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The Rising Risk of Being CFO

This article in exposes how the CFO is being held accountable legally (in addition to ethically) for events occurring in their businesses.

Do you agree with the trend?


Len Green
Title: Performance Improvement Consultant and E..
Company: Haygarth Consulting LLC
LinkedIn Profile
(Performance Improvement Consultant and ERP Strategist, Haygarth Consulting LLC) |

I can see how stakeholder expectations can rise to levels where failure to act is seen as compliance with the "wrongful" event. Companies don't make decisions (they are inanimate objects, can't speak or write), but their authorized leaders can and do.

It's a challenging topic. This excerpt below got me thinking though:

"All surely true. But as Kevin LaCroix, executive vice president of specialty insurance broker and consultant RT ProExec explains, the Yates memo sets the stage for potentially deep conflicts of interest between corporations, which often want to earn cooperation credit, and their own executives, who want to avoid individual prosecution.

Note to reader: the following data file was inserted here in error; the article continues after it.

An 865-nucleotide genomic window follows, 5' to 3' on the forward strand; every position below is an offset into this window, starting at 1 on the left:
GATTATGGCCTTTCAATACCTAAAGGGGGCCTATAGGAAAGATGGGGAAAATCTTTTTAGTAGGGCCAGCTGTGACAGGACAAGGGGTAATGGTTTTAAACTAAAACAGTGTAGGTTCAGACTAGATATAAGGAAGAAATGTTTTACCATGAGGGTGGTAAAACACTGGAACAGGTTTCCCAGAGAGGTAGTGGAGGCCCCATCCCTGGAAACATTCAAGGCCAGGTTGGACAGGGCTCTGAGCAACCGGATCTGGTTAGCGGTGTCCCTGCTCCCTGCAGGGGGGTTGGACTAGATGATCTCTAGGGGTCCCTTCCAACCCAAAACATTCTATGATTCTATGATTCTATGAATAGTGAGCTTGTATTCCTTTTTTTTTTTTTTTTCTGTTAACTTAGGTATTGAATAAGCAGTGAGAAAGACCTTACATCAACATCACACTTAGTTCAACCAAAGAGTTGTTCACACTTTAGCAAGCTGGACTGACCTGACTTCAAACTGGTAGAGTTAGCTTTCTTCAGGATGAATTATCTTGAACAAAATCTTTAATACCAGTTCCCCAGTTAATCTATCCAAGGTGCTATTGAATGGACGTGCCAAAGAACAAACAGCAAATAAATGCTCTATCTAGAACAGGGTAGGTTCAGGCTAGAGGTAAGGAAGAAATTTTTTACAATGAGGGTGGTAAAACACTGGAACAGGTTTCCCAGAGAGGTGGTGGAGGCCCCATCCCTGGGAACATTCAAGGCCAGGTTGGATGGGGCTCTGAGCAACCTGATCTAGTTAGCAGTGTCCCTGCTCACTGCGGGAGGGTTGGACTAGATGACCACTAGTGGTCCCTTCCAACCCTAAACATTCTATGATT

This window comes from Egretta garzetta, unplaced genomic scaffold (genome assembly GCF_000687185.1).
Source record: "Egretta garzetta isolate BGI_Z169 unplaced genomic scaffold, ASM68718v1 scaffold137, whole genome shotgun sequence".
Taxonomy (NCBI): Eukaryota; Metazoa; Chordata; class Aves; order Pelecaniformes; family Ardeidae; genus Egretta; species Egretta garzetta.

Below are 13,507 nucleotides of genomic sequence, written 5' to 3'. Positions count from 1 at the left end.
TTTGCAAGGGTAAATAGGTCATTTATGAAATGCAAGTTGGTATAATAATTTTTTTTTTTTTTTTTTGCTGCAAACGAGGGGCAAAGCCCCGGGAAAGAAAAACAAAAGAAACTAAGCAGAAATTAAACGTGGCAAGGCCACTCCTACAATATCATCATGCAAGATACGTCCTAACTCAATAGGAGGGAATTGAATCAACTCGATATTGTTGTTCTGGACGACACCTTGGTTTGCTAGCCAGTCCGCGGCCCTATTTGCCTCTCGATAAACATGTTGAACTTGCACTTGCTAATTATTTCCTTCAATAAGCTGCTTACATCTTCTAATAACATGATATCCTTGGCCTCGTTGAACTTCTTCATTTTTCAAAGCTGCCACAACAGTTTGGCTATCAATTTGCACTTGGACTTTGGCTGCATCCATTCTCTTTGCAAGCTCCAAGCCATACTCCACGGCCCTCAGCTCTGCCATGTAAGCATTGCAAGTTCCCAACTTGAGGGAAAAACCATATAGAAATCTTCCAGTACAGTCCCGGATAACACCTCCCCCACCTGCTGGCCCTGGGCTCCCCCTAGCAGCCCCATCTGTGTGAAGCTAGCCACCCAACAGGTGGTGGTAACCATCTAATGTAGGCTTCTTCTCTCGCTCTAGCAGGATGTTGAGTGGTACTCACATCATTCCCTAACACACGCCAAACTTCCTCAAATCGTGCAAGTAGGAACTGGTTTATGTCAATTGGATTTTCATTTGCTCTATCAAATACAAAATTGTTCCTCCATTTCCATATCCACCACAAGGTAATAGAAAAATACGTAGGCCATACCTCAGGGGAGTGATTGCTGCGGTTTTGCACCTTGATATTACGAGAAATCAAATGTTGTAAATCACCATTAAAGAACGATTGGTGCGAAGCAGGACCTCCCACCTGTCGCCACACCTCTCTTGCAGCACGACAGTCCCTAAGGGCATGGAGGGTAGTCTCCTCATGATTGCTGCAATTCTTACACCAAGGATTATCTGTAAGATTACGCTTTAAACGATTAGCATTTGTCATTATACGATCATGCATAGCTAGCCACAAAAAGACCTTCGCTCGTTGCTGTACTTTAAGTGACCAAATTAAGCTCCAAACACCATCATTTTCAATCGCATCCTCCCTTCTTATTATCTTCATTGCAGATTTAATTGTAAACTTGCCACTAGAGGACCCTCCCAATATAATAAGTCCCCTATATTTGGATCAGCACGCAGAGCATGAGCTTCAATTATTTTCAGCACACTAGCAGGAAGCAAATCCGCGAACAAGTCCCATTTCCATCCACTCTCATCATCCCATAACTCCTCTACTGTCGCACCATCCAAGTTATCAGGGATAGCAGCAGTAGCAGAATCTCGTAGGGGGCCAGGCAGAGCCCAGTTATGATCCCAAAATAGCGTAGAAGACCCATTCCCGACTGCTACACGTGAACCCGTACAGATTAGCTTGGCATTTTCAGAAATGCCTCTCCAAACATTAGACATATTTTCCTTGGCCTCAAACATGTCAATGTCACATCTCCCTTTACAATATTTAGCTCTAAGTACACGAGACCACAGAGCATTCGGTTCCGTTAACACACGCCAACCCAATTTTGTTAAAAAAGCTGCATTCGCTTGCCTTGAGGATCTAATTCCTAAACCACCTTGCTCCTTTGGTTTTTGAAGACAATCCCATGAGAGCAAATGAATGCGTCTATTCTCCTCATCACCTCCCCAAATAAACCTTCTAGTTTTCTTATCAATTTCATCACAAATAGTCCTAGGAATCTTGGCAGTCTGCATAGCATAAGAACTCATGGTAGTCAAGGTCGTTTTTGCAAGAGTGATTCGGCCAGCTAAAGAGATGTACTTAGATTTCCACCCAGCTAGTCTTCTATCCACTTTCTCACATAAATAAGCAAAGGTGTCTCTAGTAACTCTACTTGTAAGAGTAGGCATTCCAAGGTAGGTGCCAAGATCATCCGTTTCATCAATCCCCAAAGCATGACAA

“If it appears the company is targeting you,” Carney says, “you have to ask the question, ‘Is it better to go directly to the government?’”"

You cannot have a conflict between a human and an abstract entity, the corporation. You can have conflicts between humans working for, and representing, the corporation. So, if the CFO has a conflict, it has to be with one or more peers. And if they cannot agree to agree, then the conflict should be put before the board to review. And legal counsel and auditors should evaluate the issue.

Utopian fantasy, or time to reset the bar?


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